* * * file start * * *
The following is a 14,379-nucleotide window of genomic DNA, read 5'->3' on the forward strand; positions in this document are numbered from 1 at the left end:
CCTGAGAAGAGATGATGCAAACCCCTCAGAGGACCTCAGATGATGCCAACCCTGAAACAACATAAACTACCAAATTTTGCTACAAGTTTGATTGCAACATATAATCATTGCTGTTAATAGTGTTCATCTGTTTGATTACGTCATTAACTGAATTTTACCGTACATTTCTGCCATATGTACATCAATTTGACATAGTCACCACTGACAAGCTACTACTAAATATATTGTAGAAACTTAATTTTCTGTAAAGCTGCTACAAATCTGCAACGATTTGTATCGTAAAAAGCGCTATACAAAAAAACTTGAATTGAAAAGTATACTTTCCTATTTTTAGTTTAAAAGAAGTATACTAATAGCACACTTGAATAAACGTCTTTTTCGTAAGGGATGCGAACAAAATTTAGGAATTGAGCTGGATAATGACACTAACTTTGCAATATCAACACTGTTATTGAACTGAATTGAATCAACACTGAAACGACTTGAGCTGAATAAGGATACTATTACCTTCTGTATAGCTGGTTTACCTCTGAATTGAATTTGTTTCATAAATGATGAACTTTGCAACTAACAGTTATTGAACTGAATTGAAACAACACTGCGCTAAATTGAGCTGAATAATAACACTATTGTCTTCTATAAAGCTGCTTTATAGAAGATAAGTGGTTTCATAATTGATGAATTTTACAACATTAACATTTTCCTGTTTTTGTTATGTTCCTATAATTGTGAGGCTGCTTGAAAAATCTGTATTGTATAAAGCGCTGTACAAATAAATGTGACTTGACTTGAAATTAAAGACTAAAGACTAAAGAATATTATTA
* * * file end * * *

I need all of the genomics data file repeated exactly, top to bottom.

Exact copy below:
The following is a 14,379-nucleotide window of genomic DNA, read 5'->3' on the forward strand; positions in this document are numbered from 1 at the left end:
CCTGAGAAGAGATGATGCAAACCCCTCAGAGGACCTCAGATGATGCCAACCCTGAAACAACATAAACTACCAAATTTTGCTACAAGTTTGATTGCAACATATAATCATTGCTGTTAATAGTGTTCATCTGTTTGATTACGTCATTAACTGAATTTTACCGTACATTTCTGCCATATGTACATCAATTTGACATAGTCACCACTGACAAGCTACTACTAAATATATTGTAGAAACTTAATTTTCTGTAAAGCTGCTACAAATCTGCAACGATTTGTATCGTAAAAAGCGCTATACAAAAAAACTTGAATTGAAAAGTATACTTTCCTATTTTTAGTTTAAAAGAAGTATACTAATAGCACACTTGAATAAACGTCTTTTTCGTAAGGGATGCGAACAAAATTTAGGAATTGAGCTGGATAATGACACTAACTTTGCAATATCAACACTGTTATTGAACTGAATTGAATCAACACTGAAACGACTTGAGCTGAATAAGGATACTATTACCTTCTGTATAGCTGGTTTACCTCTGAATTGAATTTGTTTCATAAATGATGAACTTTGCAACTAACAGTTATTGAACTGAATTGAAACAACACTGCGCTAAATTGAGCTGAATAATAACACTATTGTCTTCTATAAAGCTGCTTTATAGAAGATAAGTGGTTTCATAATTGATGAATTTTACAACATTAACATTTTCCTGTTTTTGTTATGTTCCTATAATTGTGAGGCTGCTTGAAAAATCTGTATTGTATAAAGCGCTGTACAAATAAATGTGACTTGACTTGAAATTAAAGACTAAAGACTAAAGAATATTATTA